"To me," Giacometti once stated, "sculpture is not an object of beauty but a way for me to try to understand a bit better what I see in a given head, to understand a bit better what appeals to me about it and what I admire in it" (reprinted in Alberto Giacometti, The Origin of Space (exhibition catalogue), op. cit., p. 73). By the 1950s, Giacometti shifted his attention from the spindly, elongated figures of his post-war years, like Homme qui chavire, and turned to figural sculptures that were more naturalistic in scale (see fig. 1). Most of these works were heads and half-length busts, completed between 1951 and 1957 and often executed from memory. For the most part, these sculptures were solid, designed without a base and executed with the matière à pétrie, or kneaded method, that heightened the expressiveness of the figure. The artist relied on an intensely hands-on process for this sculpture to create the indentations and the folds of Diego's jacket and in the sharp bridge of his nose. "Each of these nebulous undergoing perceptual metamorphosis seems like Giacometti's very life transcribed in another language," Jean-Paul Sartre wrote when observing the artist at work on his sculptures in his studio (reprinted in ibid., p. 233).
“These sculpted faces compel one to face them as if one were speaking to the person," Yves Bonnefoy has written, "meeting his eyes and thereby understanding better the compression, the narrowing that Giacometti imposed on the chin or the nose or the general shape of the skull. This was the period when Giacometti was most strongly conscious of the fact that the inside of the plaster or clay mass which he modeled was something inert, undifferentiated, nocturnal, that it betrays the life he sought to represent, and that he must therefore strive to eliminate this purely spatial dimension by constricting the material to fit the most prominent characteristics of the face. This is exactly what he achieves with amazing vigor when, occasionally, he gave Diego's face a blade-like narrowness—drawing seems to have eliminated the plaster, the head has escaped from space—and demands therefore that the spectator stand in front of the sculpture as he did himself, disregarding the back and sides of his model and as bound to a face-to-face relationship as in the case of work at an easel. As Giacometti once said, 'There is no difference between painting and sculpture.' Since 1945, he added, 'I have been practicing them both indifferently, each helping me to do the other. In fact, both of them are drawing, and drawing has helped me to see'" (Y. Bonnefoy, op. cit., pp. 432-36).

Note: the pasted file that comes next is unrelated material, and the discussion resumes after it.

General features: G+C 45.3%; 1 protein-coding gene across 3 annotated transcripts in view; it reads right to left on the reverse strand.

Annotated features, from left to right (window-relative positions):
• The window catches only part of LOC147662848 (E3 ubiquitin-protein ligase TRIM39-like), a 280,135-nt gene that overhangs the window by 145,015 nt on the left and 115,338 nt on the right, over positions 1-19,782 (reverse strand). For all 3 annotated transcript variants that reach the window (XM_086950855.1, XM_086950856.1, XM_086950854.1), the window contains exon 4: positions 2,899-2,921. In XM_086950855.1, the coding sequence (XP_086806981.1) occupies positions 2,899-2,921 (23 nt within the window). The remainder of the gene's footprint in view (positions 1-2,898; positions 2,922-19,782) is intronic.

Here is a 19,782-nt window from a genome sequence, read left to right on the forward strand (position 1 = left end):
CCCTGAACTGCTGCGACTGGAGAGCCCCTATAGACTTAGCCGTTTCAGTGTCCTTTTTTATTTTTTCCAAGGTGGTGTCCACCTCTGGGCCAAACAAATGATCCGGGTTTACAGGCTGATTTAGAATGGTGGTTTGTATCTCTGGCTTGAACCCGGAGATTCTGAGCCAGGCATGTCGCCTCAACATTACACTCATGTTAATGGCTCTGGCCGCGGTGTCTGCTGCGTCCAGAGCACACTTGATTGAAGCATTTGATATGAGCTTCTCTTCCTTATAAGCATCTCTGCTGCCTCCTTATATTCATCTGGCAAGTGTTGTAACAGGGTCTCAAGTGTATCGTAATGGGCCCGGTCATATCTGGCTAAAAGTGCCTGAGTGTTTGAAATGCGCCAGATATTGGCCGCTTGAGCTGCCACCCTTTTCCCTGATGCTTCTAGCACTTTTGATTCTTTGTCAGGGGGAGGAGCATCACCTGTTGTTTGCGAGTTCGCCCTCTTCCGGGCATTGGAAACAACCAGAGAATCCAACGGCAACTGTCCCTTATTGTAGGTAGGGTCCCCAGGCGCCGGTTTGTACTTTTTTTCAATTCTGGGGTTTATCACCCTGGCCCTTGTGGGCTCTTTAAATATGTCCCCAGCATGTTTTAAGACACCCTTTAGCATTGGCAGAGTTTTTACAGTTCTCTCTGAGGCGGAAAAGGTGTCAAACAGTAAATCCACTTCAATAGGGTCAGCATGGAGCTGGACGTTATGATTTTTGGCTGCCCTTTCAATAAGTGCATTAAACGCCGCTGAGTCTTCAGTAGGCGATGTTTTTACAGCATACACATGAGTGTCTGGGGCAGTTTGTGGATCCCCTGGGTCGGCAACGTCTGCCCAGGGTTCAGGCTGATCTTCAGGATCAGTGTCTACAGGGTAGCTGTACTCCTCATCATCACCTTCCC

Giacometti's choice of his brother Diego as the subject of this significant sculpture was based on his comfort and familiarity with his model. "He's sat for me thousands of times," Giacometti said. "When's he's sitting there, I don't recognize him. I like to get him to sit, so as to see what I see" (reprinted in Alberto Giacometti, The Origin of Space (exhibition catalogue), op. cit., p. 140). Like the hauntingly beautiful paintings of his brother which Giacometti executed at the same time, Buste d'homme (Diego au blouson) demonstrates the artist's fascination with the emotive power of the sitter's face (see fig. 2).